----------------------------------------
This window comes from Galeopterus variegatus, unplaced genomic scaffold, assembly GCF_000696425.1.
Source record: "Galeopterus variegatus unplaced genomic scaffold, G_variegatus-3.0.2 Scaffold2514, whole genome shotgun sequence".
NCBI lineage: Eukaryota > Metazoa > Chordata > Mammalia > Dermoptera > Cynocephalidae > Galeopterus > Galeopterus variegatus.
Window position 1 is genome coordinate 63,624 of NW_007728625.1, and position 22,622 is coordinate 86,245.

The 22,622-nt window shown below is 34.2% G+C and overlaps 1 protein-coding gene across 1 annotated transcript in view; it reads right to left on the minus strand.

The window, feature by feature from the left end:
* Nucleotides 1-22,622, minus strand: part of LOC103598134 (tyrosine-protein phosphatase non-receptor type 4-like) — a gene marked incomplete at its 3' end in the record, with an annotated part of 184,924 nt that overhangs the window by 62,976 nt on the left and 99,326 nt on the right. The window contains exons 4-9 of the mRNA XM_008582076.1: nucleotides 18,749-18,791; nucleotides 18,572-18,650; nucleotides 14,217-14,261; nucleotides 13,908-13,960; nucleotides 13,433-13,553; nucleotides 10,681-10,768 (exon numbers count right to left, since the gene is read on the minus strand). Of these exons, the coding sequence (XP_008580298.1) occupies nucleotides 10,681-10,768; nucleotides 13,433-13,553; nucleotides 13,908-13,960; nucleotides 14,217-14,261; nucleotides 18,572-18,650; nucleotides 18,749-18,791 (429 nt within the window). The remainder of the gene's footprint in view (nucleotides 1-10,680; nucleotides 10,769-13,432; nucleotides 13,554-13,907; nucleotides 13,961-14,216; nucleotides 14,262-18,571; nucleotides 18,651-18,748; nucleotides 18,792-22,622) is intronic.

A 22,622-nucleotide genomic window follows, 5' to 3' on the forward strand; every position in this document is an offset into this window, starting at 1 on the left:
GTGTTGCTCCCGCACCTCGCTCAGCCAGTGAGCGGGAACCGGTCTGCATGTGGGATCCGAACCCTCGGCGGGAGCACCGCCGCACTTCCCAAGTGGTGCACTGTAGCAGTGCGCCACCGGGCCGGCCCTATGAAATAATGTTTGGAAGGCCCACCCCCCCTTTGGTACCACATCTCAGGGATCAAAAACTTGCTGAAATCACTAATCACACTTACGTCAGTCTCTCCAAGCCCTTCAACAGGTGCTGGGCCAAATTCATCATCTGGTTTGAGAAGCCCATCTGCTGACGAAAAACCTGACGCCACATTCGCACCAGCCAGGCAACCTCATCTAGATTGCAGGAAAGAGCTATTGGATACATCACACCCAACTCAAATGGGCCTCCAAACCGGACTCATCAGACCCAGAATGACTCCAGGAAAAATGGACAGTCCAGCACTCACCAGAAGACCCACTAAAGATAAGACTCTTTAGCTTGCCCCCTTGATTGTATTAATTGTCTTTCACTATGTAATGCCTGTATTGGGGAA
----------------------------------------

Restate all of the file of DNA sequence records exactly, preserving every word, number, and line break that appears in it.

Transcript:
This window comes from Galeopterus variegatus, unplaced genomic scaffold, assembly GCF_000696425.1.
Source record: "Galeopterus variegatus unplaced genomic scaffold, G_variegatus-3.0.2 Scaffold2514, whole genome shotgun sequence".
NCBI lineage: Eukaryota > Metazoa > Chordata > Mammalia > Dermoptera > Cynocephalidae > Galeopterus > Galeopterus variegatus.
Window position 1 is genome coordinate 63,624 of NW_007728625.1, and position 22,622 is coordinate 86,245.

The 22,622-nt window shown below is 34.2% G+C and overlaps 1 protein-coding gene across 1 annotated transcript in view; it reads right to left on the minus strand.

The window, feature by feature from the left end:
* Nucleotides 1-22,622, minus strand: part of LOC103598134 (tyrosine-protein phosphatase non-receptor type 4-like) — a gene marked incomplete at its 3' end in the record, with an annotated part of 184,924 nt that overhangs the window by 62,976 nt on the left and 99,326 nt on the right. The window contains exons 4-9 of the mRNA XM_008582076.1: nucleotides 18,749-18,791; nucleotides 18,572-18,650; nucleotides 14,217-14,261; nucleotides 13,908-13,960; nucleotides 13,433-13,553; nucleotides 10,681-10,768 (exon numbers count right to left, since the gene is read on the minus strand). Of these exons, the coding sequence (XP_008580298.1) occupies nucleotides 10,681-10,768; nucleotides 13,433-13,553; nucleotides 13,908-13,960; nucleotides 14,217-14,261; nucleotides 18,572-18,650; nucleotides 18,749-18,791 (429 nt within the window). The remainder of the gene's footprint in view (nucleotides 1-10,680; nucleotides 10,769-13,432; nucleotides 13,554-13,907; nucleotides 13,961-14,216; nucleotides 14,262-18,571; nucleotides 18,651-18,748; nucleotides 18,792-22,622) is intronic.

A 22,622-nucleotide genomic window follows, 5' to 3' on the forward strand; every position in this document is an offset into this window, starting at 1 on the left:
GTGTTGCTCCCGCACCTCGCTCAGCCAGTGAGCGGGAACCGGTCTGCATGTGGGATCCGAACCCTCGGCGGGAGCACCGCCGCACTTCCCAAGTGGTGCACTGTAGCAGTGCGCCACCGGGCCGGCCCTATGAAATAATGTTTGGAAGGCCCACCCCCCCTTTGGTACCACATCTCAGGGATCAAAAACTTGCTGAAATCACTAATCACACTTACGTCAGTCTCTCCAAGCCCTTCAACAGGTGCTGGGCCAAATTCATCATCTGGTTTGAGAAGCCCATCTGCTGACGAAAAACCTGACGCCACATTCGCACCAGCCAGGCAACCTCATCTAGATTGCAGGAAAGAGCTATTGGATACATCACACCCAACTCAAATGGGCCTCCAAACCGGACTCATCAGACCCAGAATGACTCCAGGAAAAATGGACAGTCCAGCACTCACCAGAAGACCCACTAAAGATAAGACTCTTTAGCTTGCCCCCTTGATTGTATTAATTGTCTTTCACTATGTAATGCCTGTATTGGGGAA